So now we all know what should have been abundantly clear from the start. Jade Goody really is as ugly on the inside as she is on the outside.
Goody was the winner of the first British Big Brother series in 2000. After being accused of racist bullying of an Indian housemate during the newest series, in which she returned to the reality show, Goody faces a public backlash and her "career" is in jeopardy. Public-relations guru Max Clifford summed it up neatly: "Ironically, the programme that made her could be the programme that breaks her."
"I'm not racist, but I can see why it has had the impact it's had," Goody said in her weak defense. "I look like one of those people I don't like." Actually, Jade, funny you should say that, because you look like one of those people I don't like either. It literally hurts to look at you. Please save your crocodile tears.
Quite apart from the utter ridiculousness of marketing a perfume named after her — Goody is not exactly the symbol of haute coiture, is she? — and her own workout video, which was a total cheat, the larger question that deserves to be asked is why did she become a celebrity in the first place?
To paraphrase Oscar Wilde, it must be that reality TV — Big Brother in particular — is the curse of the moronic class. Then again, to a population who live on fried chicken, McDonald's, and kebabs every night after drinking twenty pints, and think sentences shuld b speld like ths, a television program in which a bunch of nobodies with nothing profound to contribute to society and with nothing useful to say was bound to be a hit.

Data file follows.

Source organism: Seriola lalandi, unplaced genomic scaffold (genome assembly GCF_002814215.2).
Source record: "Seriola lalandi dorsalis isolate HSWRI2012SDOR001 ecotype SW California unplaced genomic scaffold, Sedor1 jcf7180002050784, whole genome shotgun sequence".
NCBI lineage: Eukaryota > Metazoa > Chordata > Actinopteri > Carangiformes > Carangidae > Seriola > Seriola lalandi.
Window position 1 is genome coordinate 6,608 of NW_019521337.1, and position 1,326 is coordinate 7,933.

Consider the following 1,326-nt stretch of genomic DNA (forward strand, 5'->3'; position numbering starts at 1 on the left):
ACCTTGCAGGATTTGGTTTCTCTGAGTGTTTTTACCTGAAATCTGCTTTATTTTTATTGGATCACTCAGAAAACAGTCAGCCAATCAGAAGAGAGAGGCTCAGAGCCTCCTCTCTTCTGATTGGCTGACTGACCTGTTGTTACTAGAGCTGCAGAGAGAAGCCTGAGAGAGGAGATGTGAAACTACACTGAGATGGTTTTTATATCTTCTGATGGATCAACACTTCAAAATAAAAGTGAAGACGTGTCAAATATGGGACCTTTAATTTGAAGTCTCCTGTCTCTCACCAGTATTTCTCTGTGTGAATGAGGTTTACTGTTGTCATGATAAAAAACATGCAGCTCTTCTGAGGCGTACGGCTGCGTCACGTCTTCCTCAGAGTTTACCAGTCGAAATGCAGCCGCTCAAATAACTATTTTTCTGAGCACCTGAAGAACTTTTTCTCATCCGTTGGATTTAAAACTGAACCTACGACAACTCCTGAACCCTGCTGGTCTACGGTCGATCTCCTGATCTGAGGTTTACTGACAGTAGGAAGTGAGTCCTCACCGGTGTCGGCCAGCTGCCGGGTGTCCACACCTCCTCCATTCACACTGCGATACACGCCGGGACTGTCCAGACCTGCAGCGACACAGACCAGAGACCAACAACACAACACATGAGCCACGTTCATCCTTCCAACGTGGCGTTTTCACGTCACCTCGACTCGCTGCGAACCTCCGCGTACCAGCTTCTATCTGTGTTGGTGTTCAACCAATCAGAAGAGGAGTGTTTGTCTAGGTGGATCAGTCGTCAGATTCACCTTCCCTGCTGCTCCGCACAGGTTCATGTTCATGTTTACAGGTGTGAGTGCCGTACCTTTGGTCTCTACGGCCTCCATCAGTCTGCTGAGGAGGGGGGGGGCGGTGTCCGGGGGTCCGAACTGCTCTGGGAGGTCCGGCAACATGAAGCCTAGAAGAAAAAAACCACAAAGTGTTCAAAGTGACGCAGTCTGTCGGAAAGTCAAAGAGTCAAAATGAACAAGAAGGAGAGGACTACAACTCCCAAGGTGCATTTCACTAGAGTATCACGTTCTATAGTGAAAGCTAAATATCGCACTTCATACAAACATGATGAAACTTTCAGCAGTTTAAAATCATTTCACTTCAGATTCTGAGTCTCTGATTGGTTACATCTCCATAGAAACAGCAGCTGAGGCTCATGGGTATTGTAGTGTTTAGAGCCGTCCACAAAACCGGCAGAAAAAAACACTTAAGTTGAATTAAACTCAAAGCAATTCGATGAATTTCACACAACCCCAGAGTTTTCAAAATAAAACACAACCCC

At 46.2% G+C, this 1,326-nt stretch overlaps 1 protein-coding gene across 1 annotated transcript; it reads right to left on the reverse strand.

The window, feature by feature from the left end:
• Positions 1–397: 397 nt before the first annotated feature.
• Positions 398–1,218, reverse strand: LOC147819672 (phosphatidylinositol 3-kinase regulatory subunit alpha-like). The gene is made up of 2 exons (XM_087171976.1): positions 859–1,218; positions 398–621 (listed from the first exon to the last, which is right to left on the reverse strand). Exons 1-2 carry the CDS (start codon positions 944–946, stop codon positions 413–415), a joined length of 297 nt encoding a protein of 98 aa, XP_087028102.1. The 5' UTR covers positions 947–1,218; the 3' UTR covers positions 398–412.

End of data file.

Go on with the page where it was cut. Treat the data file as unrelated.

Hardly a surprise that the partly state-funded Channel 4, on which Big Brother airs and which appeals to young people with a permanent expression of "duh" on their eczema-encrusted faces, would assert that there was no racism in the latest series of BB, despite a record 21,000 complaints and the testimony of the bullied contestant Shilpa Shetty. Indeed, Channel 4 has been perfectly happy to cash in on the whole ugly spectacle.
Shetty is a Bollywood actress and is popular in her native India. Three white female contestants — Jade Goody, Danielle Lloyd and Jo O'Meara — have called Shetty names, including the inaccurate slur "Paki," mocked her accent and, in Lloyds' case, refused to eat a chicken that Shetty fixed for dinner because she "didn't know where her fingers had been."